Effects of false-start disqualification rules on response-times of elite-standard sprinters
The 100 ms ruling for false start disqualification at athletic competitions governed by the International Association of Athletics Federations has been in force since the early 1990s. Throughout this period, there have been marked changes to the rules that govern the disqualification of athletes from sprint events incorporating starts from blocks. This study analysed all available World and European Championship response-time (RT) data from 1999 to 2014 to examine effects of rule changes on competition RT at major championships. The exponentially modified Gaussian distribution was used to model RT and make comparisons relative to athletes sex, ruling periods and competition rounds. Revised RT thresholds of 115 ms and 119 ms were identified for men and women, respectively, indicating that the current 100 ms rule could result in some false starts not being detected in competitive athletics. The study proposes that when using existing International Association of Athletics Federations approved systems, the false start detection threshold should be increased and that men and women athletes should have different thresholds because of substantial evidence of a sex-based difference in RT in elite-standard athletes.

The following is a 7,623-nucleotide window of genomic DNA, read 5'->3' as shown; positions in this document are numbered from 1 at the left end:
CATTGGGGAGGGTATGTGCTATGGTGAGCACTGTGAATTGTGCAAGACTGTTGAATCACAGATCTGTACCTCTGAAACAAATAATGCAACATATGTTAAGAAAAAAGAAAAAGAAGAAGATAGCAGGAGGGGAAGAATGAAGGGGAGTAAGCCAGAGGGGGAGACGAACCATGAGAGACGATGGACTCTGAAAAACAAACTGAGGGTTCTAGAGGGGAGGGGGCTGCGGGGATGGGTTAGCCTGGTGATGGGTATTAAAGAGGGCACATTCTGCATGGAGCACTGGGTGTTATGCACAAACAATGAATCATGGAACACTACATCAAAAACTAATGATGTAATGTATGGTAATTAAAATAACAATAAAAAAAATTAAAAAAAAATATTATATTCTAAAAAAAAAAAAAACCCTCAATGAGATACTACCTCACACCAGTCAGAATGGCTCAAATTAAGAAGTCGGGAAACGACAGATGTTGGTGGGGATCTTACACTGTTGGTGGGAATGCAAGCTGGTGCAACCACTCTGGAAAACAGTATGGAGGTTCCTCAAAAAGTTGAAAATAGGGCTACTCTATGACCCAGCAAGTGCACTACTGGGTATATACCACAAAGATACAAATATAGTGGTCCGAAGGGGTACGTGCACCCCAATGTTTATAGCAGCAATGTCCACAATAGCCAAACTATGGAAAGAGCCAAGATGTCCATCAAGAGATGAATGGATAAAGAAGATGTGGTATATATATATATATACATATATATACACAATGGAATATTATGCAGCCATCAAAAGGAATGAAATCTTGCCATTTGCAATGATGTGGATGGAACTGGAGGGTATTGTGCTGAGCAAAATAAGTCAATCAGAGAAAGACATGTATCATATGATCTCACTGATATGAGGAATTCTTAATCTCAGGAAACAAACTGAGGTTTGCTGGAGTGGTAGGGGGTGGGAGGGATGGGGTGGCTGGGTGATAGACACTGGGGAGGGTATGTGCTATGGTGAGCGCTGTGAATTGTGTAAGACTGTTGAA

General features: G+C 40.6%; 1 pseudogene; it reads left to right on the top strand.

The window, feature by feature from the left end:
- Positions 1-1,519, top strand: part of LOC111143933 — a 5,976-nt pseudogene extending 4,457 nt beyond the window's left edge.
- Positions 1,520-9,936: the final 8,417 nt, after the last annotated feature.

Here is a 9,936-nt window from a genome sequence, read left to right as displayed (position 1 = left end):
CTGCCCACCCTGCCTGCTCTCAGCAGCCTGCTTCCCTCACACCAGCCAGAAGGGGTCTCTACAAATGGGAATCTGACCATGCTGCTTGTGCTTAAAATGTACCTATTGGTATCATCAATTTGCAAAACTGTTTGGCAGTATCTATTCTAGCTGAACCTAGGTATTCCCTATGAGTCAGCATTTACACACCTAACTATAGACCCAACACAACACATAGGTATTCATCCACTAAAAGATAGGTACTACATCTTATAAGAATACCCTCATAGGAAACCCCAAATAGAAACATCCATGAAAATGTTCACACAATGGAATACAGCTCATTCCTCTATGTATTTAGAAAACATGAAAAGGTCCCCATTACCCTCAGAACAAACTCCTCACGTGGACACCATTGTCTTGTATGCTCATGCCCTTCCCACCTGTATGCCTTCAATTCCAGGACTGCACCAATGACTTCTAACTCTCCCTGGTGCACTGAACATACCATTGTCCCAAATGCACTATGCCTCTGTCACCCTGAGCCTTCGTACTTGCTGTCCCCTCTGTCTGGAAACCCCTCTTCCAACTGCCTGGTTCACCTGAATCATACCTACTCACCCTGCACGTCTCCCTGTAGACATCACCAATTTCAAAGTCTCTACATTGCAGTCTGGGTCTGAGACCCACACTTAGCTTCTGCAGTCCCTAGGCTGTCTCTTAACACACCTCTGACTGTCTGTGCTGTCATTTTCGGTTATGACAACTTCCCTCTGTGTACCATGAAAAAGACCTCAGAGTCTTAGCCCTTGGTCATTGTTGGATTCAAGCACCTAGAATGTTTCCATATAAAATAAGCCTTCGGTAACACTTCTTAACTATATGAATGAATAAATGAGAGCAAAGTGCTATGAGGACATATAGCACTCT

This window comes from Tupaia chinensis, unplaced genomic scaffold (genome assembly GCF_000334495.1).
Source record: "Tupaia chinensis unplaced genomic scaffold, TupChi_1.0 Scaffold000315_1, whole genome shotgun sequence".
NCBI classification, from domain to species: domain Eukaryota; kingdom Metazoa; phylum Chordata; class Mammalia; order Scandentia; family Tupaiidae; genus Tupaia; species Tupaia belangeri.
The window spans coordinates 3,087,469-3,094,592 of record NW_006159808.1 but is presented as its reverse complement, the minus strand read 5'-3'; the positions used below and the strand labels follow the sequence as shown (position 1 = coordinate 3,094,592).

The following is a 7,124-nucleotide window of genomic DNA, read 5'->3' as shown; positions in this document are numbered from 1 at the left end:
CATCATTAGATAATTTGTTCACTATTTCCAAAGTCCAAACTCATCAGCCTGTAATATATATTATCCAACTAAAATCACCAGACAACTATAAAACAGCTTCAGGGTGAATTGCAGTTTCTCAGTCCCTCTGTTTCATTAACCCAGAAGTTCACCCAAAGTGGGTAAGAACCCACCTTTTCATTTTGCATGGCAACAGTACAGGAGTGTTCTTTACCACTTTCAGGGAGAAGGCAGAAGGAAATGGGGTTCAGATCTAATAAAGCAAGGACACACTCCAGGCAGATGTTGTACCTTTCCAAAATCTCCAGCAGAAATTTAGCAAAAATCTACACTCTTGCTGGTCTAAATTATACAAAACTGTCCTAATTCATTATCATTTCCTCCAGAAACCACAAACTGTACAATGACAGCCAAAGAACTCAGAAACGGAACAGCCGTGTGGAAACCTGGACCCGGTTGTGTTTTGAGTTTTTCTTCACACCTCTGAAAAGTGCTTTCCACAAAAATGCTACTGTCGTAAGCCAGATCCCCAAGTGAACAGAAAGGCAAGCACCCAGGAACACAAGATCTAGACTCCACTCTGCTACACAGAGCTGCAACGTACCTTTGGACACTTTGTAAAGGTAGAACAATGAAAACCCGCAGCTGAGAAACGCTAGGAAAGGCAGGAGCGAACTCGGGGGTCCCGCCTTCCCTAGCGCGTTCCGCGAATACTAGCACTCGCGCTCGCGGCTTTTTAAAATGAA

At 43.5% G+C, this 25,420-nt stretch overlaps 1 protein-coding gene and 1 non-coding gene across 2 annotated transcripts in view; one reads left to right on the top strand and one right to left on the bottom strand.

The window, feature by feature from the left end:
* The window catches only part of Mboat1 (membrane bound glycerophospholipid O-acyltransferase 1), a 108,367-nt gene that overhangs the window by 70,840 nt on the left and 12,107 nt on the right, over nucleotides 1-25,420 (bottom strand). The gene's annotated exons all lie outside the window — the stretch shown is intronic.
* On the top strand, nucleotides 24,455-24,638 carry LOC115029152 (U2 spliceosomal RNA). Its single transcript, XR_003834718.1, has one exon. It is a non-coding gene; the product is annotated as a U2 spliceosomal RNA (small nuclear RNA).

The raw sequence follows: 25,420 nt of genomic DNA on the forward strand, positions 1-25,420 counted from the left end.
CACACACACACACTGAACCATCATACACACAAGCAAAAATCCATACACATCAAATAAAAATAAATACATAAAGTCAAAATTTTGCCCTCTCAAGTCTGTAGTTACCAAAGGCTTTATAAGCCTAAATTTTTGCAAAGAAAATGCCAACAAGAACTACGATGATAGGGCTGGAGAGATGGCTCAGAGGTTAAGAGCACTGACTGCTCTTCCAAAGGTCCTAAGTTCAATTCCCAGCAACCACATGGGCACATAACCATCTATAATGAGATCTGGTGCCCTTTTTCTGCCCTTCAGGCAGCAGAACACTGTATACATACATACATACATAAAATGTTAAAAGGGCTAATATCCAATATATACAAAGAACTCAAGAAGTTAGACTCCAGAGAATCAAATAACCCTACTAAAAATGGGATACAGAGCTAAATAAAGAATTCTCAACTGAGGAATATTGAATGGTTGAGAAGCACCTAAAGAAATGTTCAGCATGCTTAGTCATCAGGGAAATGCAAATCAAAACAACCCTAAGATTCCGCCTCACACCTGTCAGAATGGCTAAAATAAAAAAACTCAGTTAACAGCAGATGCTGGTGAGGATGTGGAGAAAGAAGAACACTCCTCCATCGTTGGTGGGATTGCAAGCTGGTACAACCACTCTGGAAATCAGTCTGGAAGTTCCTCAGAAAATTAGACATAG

© Copyright 2017 Journal of Sports Sciences. Taylor & Francis. All rights reserved.
|Subjects:||reaction reaction speed start sprint track and field short-distance running relation competition rules and regulations|
|Notations:||strength and speed sports|
|Published in:||Journal of Sports Sciences|